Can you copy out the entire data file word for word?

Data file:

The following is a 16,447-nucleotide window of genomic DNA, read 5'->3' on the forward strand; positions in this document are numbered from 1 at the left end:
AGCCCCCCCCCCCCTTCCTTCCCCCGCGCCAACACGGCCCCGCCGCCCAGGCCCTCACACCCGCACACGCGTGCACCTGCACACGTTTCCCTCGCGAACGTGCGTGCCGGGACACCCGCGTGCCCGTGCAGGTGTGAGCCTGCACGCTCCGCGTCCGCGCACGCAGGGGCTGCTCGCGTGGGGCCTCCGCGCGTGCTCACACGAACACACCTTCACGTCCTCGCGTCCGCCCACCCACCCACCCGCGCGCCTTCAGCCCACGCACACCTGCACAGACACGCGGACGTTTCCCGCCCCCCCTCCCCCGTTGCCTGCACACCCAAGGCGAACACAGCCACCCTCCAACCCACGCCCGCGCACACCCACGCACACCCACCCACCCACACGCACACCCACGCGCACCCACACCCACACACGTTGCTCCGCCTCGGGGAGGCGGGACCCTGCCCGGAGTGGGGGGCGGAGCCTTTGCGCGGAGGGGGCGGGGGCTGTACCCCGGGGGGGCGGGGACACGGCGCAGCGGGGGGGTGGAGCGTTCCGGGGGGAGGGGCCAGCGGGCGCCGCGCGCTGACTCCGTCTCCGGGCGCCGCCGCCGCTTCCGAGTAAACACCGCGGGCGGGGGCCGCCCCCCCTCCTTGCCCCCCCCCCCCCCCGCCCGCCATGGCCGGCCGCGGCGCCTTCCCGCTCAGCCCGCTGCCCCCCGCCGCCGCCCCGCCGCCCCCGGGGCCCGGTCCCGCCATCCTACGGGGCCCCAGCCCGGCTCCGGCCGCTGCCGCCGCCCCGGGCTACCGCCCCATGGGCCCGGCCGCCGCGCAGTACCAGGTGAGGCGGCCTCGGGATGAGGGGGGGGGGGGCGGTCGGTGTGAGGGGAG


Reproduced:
The following is a 16,447-nucleotide window of genomic DNA, read 5'->3' on the forward strand; positions in this document are numbered from 1 at the left end:
AGCCCCCCCCCCCCTTCCTTCCCCCGCGCCAACACGGCCCCGCCGCCCAGGCCCTCACACCCGCACACGCGTGCACCTGCACACGTTTCCCTCGCGAACGTGCGTGCCGGGACACCCGCGTGCCCGTGCAGGTGTGAGCCTGCACGCTCCGCGTCCGCGCACGCAGGGGCTGCTCGCGTGGGGCCTCCGCGCGTGCTCACACGAACACACCTTCACGTCCTCGCGTCCGCCCACCCACCCACCCGCGCGCCTTCAGCCCACGCACACCTGCACAGACACGCGGACGTTTCCCGCCCCCCCTCCCCCGTTGCCTGCACACCCAAGGCGAACACAGCCACCCTCCAACCCACGCCCGCGCACACCCACGCACACCCACCCACCCACACGCACACCCACGCGCACCCACACCCACACACGTTGCTCCGCCTCGGGGAGGCGGGACCCTGCCCGGAGTGGGGGGCGGAGCCTTTGCGCGGAGGGGGCGGGGGCTGTACCCCGGGGGGGCGGGGACACGGCGCAGCGGGGGGGTGGAGCGTTCCGGGGGGAGGGGCCAGCGGGCGCCGCGCGCTGACTCCGTCTCCGGGCGCCGCCGCCGCTTCCGAGTAAACACCGCGGGCGGGGGCCGCCCCCCCTCCTTGCCCCCCCCCCCCCCCGCCCGCCATGGCCGGCCGCGGCGCCTTCCCGCTCAGCCCGCTGCCCCCCGCCGCCGCCCCGCCGCCCCCGGGGCCCGGTCCCGCCATCCTACGGGGCCCCAGCCCGGCTCCGGCCGCTGCCGCCGCCCCGGGCTACCGCCCCATGGGCCCGGCCGCCGCGCAGTACCAGGTGAGGCGGCCTCGGGATGAGGGGGGGGGGGGCGGTCGGTGTGAGGGGAG